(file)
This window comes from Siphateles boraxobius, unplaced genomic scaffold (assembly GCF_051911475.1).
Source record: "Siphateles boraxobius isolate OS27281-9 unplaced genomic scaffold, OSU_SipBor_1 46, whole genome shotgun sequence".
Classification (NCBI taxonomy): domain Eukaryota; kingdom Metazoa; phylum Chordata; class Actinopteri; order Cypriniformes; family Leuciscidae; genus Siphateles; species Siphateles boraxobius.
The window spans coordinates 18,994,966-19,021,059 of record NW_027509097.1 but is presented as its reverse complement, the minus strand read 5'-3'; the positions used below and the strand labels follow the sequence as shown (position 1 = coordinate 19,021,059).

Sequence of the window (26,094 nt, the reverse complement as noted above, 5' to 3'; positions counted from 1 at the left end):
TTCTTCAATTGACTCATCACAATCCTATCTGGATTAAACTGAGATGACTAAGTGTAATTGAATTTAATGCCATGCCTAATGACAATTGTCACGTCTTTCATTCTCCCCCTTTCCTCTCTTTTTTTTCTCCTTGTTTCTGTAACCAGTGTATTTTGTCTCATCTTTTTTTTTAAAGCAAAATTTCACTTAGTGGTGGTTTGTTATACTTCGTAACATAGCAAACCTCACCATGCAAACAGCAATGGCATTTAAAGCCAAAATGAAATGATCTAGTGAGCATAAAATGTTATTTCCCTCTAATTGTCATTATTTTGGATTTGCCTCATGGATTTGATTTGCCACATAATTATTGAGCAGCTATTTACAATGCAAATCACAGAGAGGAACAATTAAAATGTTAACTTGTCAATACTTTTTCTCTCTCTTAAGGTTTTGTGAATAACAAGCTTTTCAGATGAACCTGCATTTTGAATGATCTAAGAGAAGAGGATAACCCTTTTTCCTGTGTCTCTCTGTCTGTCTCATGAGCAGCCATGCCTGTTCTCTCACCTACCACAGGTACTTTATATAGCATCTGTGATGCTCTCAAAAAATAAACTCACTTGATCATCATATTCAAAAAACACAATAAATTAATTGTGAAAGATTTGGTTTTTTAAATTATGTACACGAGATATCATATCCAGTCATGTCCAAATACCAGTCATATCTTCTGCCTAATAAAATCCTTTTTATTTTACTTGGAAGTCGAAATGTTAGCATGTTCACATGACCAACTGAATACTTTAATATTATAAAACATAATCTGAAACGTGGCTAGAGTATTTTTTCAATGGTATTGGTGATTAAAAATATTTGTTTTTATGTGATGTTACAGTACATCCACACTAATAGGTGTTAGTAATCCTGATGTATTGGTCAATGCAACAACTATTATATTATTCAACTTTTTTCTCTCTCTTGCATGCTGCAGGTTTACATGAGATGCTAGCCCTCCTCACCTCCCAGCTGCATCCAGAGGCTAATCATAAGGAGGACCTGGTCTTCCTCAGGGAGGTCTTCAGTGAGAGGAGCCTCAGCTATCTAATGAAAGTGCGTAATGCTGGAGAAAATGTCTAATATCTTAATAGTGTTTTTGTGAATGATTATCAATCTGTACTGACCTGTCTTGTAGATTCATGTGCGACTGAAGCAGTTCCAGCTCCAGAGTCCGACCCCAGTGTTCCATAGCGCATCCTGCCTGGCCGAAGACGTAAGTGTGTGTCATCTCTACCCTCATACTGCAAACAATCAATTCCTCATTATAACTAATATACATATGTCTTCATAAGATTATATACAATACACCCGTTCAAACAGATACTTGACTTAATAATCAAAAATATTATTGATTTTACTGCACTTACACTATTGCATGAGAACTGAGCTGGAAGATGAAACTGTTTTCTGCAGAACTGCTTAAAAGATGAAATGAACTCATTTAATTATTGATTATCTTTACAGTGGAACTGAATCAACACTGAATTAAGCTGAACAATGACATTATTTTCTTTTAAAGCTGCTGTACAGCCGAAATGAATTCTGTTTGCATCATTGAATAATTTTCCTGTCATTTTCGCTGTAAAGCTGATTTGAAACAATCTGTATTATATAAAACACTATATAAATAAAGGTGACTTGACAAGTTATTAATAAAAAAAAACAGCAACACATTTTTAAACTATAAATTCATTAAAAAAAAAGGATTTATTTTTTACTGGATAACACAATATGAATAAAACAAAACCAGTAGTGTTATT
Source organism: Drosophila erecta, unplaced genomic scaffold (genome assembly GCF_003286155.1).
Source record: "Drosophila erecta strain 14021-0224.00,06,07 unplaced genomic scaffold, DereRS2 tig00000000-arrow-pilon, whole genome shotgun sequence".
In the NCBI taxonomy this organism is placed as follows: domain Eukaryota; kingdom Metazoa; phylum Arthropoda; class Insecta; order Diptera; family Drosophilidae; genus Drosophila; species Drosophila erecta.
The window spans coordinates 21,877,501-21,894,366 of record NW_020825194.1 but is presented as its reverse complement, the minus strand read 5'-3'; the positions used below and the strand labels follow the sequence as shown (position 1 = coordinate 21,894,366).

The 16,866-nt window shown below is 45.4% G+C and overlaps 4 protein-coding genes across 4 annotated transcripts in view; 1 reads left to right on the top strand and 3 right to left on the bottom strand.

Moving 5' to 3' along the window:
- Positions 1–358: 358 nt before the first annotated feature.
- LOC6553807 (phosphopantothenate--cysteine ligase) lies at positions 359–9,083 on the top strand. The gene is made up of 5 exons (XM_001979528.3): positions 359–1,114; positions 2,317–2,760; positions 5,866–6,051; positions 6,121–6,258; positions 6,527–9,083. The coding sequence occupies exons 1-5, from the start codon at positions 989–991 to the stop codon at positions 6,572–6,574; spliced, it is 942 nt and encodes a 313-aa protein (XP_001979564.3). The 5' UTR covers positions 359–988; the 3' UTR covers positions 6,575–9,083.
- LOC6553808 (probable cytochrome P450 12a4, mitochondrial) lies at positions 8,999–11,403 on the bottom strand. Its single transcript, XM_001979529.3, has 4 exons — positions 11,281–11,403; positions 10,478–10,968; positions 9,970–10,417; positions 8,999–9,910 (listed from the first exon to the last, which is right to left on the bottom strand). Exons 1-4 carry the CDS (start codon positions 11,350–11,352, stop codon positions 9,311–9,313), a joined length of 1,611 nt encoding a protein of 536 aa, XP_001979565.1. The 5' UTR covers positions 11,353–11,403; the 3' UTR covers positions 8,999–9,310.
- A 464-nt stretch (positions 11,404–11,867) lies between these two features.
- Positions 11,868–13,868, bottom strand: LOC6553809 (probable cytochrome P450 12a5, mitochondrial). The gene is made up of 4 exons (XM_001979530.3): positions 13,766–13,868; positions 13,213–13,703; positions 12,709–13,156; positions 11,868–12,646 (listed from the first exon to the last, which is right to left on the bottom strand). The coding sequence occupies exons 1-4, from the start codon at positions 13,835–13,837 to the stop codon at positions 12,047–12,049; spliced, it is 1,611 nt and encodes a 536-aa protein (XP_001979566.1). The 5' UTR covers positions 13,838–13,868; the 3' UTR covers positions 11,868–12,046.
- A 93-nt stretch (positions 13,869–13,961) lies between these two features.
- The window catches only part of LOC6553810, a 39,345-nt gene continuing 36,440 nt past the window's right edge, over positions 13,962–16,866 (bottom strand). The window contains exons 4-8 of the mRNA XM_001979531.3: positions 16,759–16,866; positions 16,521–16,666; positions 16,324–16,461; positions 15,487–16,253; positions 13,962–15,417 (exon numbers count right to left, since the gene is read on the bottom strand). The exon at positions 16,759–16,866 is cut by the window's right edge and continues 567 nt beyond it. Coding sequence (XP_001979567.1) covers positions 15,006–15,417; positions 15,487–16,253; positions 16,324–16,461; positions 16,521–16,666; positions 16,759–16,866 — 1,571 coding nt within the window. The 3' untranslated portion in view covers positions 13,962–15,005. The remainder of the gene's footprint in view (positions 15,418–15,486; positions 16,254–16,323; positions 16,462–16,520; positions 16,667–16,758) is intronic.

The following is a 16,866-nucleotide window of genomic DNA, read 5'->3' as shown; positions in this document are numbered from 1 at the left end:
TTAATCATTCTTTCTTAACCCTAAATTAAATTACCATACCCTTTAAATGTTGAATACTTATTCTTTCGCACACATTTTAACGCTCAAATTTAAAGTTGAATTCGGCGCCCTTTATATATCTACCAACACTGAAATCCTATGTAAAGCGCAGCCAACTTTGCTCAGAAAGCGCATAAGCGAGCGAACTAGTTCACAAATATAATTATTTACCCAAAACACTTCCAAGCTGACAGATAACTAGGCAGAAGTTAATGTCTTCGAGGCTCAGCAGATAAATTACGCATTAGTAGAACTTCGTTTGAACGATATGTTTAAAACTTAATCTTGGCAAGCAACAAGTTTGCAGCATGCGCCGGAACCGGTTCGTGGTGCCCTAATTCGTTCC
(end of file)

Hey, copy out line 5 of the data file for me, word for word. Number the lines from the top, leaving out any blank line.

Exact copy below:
Sequence of the window (26,094 nt, the reverse complement as noted above, 5' to 3'; positions counted from 1 at the left end):